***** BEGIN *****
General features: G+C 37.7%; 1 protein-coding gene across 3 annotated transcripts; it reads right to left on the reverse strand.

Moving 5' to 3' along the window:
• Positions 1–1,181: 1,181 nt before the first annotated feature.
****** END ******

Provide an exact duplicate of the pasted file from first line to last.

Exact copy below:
General features: G+C 37.7%; 1 protein-coding gene across 3 annotated transcripts; it reads right to left on the reverse strand.

Moving 5' to 3' along the window:
• Positions 1–1,181: 1,181 nt before the first annotated feature.